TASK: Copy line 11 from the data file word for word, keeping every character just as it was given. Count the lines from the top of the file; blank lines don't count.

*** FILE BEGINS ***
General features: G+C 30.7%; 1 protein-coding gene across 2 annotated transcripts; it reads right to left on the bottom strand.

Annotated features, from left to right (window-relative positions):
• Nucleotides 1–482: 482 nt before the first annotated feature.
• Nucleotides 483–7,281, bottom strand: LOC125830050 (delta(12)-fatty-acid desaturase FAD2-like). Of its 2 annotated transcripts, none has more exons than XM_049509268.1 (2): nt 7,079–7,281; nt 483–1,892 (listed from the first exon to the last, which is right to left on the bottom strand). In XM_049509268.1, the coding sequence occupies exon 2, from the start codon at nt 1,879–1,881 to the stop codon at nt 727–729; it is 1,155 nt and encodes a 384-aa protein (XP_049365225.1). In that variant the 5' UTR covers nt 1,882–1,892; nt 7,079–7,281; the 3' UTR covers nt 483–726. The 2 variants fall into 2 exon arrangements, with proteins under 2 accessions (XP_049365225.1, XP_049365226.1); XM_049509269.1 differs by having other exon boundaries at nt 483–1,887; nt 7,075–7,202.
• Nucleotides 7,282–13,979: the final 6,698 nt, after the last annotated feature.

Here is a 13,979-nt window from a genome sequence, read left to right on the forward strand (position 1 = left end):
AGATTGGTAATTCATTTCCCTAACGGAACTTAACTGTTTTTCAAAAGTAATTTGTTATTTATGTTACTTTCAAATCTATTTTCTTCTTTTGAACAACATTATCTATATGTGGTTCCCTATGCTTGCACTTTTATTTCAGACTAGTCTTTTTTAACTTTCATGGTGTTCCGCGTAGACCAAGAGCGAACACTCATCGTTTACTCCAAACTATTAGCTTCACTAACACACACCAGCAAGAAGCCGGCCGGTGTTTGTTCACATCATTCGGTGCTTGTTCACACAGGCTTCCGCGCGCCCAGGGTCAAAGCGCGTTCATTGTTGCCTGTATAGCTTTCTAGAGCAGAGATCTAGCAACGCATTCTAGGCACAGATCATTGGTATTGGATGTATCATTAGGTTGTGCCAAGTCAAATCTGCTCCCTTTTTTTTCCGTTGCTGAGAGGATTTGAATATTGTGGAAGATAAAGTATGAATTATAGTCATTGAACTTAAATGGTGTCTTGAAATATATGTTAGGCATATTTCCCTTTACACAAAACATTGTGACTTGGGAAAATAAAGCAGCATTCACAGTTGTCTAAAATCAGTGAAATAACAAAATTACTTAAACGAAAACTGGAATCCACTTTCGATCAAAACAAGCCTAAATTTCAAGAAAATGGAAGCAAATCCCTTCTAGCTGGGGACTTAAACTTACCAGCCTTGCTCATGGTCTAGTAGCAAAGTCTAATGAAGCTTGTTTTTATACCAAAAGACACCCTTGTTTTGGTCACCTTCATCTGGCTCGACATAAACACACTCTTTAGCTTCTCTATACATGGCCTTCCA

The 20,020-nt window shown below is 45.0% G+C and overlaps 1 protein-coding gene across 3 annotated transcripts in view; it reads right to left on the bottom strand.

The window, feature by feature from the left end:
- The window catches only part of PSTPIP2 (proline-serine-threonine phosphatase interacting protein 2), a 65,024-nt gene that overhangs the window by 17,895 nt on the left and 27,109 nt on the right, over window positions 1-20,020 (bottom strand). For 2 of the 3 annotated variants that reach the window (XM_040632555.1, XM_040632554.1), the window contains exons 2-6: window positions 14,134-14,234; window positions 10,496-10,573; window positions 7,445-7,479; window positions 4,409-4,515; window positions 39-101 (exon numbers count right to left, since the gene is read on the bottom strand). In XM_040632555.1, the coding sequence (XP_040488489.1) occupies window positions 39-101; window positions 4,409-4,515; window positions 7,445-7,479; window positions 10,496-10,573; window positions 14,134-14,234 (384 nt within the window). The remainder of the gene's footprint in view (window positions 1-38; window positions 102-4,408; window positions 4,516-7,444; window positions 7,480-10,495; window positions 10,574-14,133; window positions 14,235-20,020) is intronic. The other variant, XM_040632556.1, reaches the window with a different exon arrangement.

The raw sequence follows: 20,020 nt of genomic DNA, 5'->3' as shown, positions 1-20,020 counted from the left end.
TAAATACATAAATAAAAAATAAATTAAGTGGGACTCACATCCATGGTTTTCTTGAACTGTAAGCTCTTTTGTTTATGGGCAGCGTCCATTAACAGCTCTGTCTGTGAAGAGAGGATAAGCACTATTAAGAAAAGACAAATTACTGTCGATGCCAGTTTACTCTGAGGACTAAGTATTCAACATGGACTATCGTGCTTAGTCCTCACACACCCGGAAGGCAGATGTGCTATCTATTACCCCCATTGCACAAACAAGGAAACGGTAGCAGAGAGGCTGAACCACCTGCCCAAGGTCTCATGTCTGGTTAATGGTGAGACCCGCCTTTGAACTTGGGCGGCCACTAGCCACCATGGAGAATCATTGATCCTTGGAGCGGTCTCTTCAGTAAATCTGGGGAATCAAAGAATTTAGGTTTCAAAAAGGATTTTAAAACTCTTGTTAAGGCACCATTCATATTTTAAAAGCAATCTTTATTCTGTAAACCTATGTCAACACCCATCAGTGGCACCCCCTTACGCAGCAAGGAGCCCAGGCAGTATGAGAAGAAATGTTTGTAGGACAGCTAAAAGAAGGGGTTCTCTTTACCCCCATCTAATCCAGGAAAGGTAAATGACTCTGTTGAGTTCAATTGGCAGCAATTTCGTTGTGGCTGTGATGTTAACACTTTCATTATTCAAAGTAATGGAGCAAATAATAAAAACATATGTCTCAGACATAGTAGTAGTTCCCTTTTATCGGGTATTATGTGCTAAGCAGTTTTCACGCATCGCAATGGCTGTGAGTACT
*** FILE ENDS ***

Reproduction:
The raw sequence follows: 20,020 nt of genomic DNA, 5'->3' as shown, positions 1-20,020 counted from the left end.